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by Melissa Knopp, Horror Flash Fiction 1st Place Contest Winner

Agnes’ dream had been loud. She opened her eyes to a sudden quiet, an abrupt stillness that made her fingers twitch. The room smelled of beeswax and linen and cold stone. The sun had not yet risen, and the air had a chalky, bruised quality it often took in the early hours. She remembered lips stretched tight around a scream. Deafening. Such a loud dream. She thought she heard that scream again, a rustle against her ears. But she had opened her eyes. She could hear the bones of the household begin to wake, the kitchen staff shuffling and stoking, the horses chuffing in their stalls. She listened to the girl who shared her room— the unremarkable Mary with her bouncy hair and shiny eyes— snore softly and turn over. A dog barked.

Her dream had been so very loud.

Her dark eyes assessed him as she waited. Now? No, that would be silly. She had to be careful. Attentive. She watched from the grand oak doors, waiting patiently in her gray skirt and starched blouse. Her employer, Lord Hartley, took a sip of his tea— taken always with two lumps of sugar and just a dash of fresh cream, thank you, Agnes. She stared intently at his fingers as they curled around the fine China handle. Immaculate. Hartley carefully replaced the cup on his desk before looking up at her. His study displayed heavy red drapes and black leather sofas, a sideboard filled with various spirits. There was not even a mote of dust to float through the pinkish sunshine filtering through the tall windows.

“Very good, thank you, Agnes,” he said evenly. Dismissively. She watched his lips draw tight against his teeth. He picked up his newspaper. “You may go.” Now. Agnes gave a succinct nod before shutting the enormous door. A smile quirked on her face, but it conveyed no apparent emotion. In fact, nothing about Agnes gave any indication that she experienced emotion. She wore her servant’s uniform crisply, and was borne of an exceptionally stern demeanor. Her sleepy eyes sat beneath thin, shapeless brows, and her dull orange hair was gathered tightly beneath her bonnet.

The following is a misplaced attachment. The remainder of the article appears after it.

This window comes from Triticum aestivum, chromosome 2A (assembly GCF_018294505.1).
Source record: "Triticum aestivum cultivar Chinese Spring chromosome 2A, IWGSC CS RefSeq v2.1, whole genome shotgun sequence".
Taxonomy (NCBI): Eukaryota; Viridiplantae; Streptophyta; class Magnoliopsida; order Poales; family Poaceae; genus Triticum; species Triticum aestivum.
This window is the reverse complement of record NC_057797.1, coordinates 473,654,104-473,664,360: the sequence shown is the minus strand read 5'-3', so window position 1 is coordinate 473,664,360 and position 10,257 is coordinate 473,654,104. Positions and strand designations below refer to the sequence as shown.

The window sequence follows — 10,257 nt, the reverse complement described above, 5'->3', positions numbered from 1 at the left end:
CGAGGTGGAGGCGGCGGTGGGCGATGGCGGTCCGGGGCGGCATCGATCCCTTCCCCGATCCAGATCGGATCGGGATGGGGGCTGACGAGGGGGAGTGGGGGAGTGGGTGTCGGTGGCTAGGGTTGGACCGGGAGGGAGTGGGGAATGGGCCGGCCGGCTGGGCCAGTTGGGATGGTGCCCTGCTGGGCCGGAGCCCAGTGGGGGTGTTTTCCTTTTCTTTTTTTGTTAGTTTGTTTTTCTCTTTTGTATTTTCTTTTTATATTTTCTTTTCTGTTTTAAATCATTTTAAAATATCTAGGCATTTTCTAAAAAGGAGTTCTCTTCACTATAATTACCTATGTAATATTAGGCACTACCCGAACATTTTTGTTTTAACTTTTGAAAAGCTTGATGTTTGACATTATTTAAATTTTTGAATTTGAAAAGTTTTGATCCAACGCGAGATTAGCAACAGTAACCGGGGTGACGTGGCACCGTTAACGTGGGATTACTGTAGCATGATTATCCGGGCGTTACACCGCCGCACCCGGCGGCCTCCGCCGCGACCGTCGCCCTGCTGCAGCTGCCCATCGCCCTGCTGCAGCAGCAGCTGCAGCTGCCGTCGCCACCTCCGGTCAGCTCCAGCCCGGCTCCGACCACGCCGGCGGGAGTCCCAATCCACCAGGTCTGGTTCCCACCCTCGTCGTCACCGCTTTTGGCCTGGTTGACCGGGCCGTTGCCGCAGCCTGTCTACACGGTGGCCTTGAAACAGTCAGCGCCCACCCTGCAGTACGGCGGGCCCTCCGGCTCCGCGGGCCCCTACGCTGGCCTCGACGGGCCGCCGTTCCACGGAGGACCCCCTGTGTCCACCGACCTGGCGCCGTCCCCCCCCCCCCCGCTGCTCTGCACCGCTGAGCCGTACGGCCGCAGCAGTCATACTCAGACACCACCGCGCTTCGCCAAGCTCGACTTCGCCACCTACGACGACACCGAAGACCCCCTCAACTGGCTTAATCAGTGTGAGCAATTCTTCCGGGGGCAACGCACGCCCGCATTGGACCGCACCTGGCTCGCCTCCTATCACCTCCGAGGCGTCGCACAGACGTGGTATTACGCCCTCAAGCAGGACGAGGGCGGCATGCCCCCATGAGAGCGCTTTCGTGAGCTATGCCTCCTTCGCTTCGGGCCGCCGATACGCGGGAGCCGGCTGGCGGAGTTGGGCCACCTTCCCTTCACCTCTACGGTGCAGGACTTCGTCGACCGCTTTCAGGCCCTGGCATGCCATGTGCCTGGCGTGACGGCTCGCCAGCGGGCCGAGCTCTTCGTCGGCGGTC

She turned back to Lord Hartley, that practiced smile pulling her thin lips a little too far across her cheeks, exposing both rows of teeth. Teeth and stretching skin to the point of discomfort. She didn’t notice. Grotesque. He gave her a vague, curious look.


Agnes made her way down the hall, past a lengthy series of portraits depicting former Lords Hartley, seeking a moment alone. She pressed her flat palm against her mouth. Desperate. She had acted on impulse and needed to think, think of some way out. It was so loud. Think.

She moved quickly through the kitchen, into fresh autumn air. The leaves on the trees were turning all lovely shades of red and yellow, drifting patiently to the frosted earth. Perfectly, quietly resigned.

She had left Hartley in the study. Mangled. Why had she done that?

“There you are,” a voice came from behind the stables. Charles was tall and freckled, a stable boy. An often too-willing distraction. But not now, no. Now he was the difference between escape and discovery. “I was expecting you last night.”

“Well,” Agnes said, glancing back toward the kitchen. “I didn’t get the chance to slip away. I should be—”

“Apology accepted.” His mouth tightened, pressed in a grin. It was perfectly formed— angled and curved and sweet and devious. “Would you care to join me? The master has gone in to breakfast.”

Agnes did not tell Charles that she had not, in fact, apologized. And what was she doing? She had left Hartley in the study. The screaming. Blood. Foolish.

“Someone is yelling,” she said, her voice perfectly even. Charles’ eyebrows fell. Then she heard the shouts.

Her nostrils flared and she began to sweat. Her toes were tingling. Could she stop herself now? Her mouth opened, gaping, until it was all she knew. No, she could not stop. Charles’ face crumpled as he watched Agnes’ teeth overwhelm her, engulf her. Become her. His eyes glittered as she reached for him. A scream bubbled low in her abdomen, but it couldn’t seem to climb its way out of the very depth of her body. Agnes’ dream had been so impossibly loud, but the sudden calm was overwhelming.

Born and raised in Kennewick, Washington, Melissa Knopp is the youngest of seven children. She is pursuing an undergraduate degree in Creative Writing at La Sierra University, and is currently an editor for The Roadrunner Review.

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